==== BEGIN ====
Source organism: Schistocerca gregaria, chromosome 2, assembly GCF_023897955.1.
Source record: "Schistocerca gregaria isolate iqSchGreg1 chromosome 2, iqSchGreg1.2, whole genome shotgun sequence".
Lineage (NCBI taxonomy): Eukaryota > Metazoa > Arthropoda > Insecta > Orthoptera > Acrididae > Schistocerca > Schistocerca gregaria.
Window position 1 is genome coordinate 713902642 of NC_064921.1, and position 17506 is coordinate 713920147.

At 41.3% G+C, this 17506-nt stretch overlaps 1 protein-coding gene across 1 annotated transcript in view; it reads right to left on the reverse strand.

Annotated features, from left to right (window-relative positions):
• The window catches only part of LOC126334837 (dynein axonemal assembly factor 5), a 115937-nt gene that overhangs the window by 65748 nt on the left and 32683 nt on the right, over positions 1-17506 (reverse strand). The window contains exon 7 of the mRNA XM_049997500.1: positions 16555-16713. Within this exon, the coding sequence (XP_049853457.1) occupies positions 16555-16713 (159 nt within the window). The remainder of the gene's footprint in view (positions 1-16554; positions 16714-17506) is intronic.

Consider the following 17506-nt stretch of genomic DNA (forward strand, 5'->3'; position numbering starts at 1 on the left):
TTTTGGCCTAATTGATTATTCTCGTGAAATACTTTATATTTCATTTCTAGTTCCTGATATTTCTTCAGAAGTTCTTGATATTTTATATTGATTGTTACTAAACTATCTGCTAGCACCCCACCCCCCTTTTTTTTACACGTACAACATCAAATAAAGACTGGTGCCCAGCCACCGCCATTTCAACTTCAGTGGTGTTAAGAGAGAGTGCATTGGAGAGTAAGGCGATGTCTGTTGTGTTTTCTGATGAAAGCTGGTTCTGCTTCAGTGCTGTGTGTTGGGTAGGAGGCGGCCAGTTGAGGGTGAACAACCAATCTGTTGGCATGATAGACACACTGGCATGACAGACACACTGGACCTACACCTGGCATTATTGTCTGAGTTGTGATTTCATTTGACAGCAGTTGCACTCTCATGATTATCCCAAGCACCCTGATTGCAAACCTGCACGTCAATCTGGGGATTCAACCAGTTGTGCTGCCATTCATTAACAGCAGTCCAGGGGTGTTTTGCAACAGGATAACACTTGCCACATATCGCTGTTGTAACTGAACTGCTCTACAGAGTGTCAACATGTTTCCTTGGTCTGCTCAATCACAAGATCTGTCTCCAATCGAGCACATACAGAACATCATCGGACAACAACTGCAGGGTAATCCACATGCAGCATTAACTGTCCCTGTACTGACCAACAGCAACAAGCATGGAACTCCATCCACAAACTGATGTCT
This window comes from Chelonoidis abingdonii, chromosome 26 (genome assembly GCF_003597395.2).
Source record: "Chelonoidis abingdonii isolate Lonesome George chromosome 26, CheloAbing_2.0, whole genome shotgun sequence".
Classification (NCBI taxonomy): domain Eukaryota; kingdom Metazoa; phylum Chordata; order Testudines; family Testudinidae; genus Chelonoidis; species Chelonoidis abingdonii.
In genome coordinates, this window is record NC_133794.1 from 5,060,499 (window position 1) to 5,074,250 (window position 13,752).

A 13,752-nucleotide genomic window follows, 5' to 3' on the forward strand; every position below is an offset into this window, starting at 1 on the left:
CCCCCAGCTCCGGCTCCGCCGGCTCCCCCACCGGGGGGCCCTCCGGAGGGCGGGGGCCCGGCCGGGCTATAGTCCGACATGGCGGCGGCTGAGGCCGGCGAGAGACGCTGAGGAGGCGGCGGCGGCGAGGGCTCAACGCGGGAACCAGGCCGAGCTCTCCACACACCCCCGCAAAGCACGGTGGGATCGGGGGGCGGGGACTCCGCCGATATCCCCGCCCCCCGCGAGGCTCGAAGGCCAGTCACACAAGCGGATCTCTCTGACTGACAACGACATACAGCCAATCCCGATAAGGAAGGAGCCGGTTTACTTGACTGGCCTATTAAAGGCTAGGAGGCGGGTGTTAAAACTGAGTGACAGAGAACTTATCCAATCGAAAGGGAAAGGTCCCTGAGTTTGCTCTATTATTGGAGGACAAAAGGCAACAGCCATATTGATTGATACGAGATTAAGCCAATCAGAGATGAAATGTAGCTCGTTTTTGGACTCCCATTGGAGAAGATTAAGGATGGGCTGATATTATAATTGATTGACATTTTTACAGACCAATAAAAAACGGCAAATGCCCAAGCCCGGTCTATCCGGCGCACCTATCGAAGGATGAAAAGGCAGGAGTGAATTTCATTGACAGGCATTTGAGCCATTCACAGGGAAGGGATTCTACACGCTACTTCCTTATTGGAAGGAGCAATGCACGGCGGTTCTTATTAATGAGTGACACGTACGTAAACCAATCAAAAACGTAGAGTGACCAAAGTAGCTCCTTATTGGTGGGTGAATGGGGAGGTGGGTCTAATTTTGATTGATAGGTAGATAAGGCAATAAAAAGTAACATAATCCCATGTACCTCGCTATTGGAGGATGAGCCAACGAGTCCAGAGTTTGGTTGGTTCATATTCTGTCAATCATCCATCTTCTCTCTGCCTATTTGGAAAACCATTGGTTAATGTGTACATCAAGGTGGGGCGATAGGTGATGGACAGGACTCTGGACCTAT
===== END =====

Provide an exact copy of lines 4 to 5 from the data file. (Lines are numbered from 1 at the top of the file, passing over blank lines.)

Window position 1 is genome coordinate 713902642 of NC_064921.1, and position 17506 is coordinate 713920147.

At 41.3% G+C, this 17506-nt stretch overlaps 1 protein-coding gene across 1 annotated transcript in view; it reads right to left on the reverse strand.